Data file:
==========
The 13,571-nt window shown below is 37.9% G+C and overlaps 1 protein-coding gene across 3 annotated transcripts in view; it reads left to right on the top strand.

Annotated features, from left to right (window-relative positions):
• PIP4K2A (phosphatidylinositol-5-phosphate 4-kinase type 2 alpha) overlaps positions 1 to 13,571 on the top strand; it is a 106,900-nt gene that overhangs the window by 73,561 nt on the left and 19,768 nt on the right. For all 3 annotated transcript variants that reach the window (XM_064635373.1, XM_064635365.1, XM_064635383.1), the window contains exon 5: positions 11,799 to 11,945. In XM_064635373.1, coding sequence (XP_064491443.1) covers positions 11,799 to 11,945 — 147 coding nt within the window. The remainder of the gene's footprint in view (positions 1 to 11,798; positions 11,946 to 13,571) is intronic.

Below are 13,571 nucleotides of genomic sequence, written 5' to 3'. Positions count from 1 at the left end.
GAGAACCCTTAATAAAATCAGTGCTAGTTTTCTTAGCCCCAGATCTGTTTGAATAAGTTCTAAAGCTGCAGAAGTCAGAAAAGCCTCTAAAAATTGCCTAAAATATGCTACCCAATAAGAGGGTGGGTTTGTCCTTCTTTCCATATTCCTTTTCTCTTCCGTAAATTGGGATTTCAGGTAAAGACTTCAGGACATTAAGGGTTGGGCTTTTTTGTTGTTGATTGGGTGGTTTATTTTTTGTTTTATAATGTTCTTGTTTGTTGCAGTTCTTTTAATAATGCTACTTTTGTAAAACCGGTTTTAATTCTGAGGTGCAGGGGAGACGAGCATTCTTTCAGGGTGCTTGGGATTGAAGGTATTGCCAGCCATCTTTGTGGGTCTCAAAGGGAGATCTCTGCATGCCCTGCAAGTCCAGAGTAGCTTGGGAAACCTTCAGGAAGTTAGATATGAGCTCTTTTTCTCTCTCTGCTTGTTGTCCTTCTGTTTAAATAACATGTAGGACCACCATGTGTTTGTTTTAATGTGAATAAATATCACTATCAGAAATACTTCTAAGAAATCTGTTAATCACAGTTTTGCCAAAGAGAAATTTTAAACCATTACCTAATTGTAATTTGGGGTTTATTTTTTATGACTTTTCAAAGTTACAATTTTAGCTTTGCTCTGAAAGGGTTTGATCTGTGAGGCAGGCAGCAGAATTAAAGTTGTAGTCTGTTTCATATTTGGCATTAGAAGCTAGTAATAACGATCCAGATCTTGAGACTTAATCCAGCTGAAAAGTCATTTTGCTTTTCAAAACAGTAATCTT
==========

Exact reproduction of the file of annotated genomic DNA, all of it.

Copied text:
The 13,571-nt window shown below is 37.9% G+C and overlaps 1 protein-coding gene across 3 annotated transcripts in view; it reads left to right on the top strand.

Annotated features, from left to right (window-relative positions):
• PIP4K2A (phosphatidylinositol-5-phosphate 4-kinase type 2 alpha) overlaps positions 1 to 13,571 on the top strand; it is a 106,900-nt gene that overhangs the window by 73,561 nt on the left and 19,768 nt on the right. For all 3 annotated transcript variants that reach the window (XM_064635373.1, XM_064635365.1, XM_064635383.1), the window contains exon 5: positions 11,799 to 11,945. In XM_064635373.1, coding sequence (XP_064491443.1) covers positions 11,799 to 11,945 — 147 coding nt within the window. The remainder of the gene's footprint in view (positions 1 to 11,798; positions 11,946 to 13,571) is intronic.

Below are 13,571 nucleotides of genomic sequence, written 5' to 3'. Positions count from 1 at the left end.
GAGAACCCTTAATAAAATCAGTGCTAGTTTTCTTAGCCCCAGATCTGTTTGAATAAGTTCTAAAGCTGCAGAAGTCAGAAAAGCCTCTAAAAATTGCCTAAAATATGCTACCCAATAAGAGGGTGGGTTTGTCCTTCTTTCCATATTCCTTTTCTCTTCCGTAAATTGGGATTTCAGGTAAAGACTTCAGGACATTAAGGGTTGGGCTTTTTTGTTGTTGATTGGGTGGTTTATTTTTTGTTTTATAATGTTCTTGTTTGTTGCAGTTCTTTTAATAATGCTACTTTTGTAAAACCGGTTTTAATTCTGAGGTGCAGGGGAGACGAGCATTCTTTCAGGGTGCTTGGGATTGAAGGTATTGCCAGCCATCTTTGTGGGTCTCAAAGGGAGATCTCTGCATGCCCTGCAAGTCCAGAGTAGCTTGGGAAACCTTCAGGAAGTTAGATATGAGCTCTTTTTCTCTCTCTGCTTGTTGTCCTTCTGTTTAAATAACATGTAGGACCACCATGTGTTTGTTTTAATGTGAATAAATATCACTATCAGAAATACTTCTAAGAAATCTGTTAATCACAGTTTTGCCAAAGAGAAATTTTAAACCATTACCTAATTGTAATTTGGGGTTTATTTTTTATGACTTTTCAAAGTTACAATTTTAGCTTTGCTCTGAAAGGGTTTGATCTGTGAGGCAGGCAGCAGAATTAAAGTTGTAGTCTGTTTCATATTTGGCATTAGAAGCTAGTAATAACGATCCAGATCTTGAGACTTAATCCAGCTGAAAAGTCATTTTGCTTTTCAAAACAGTAATCTT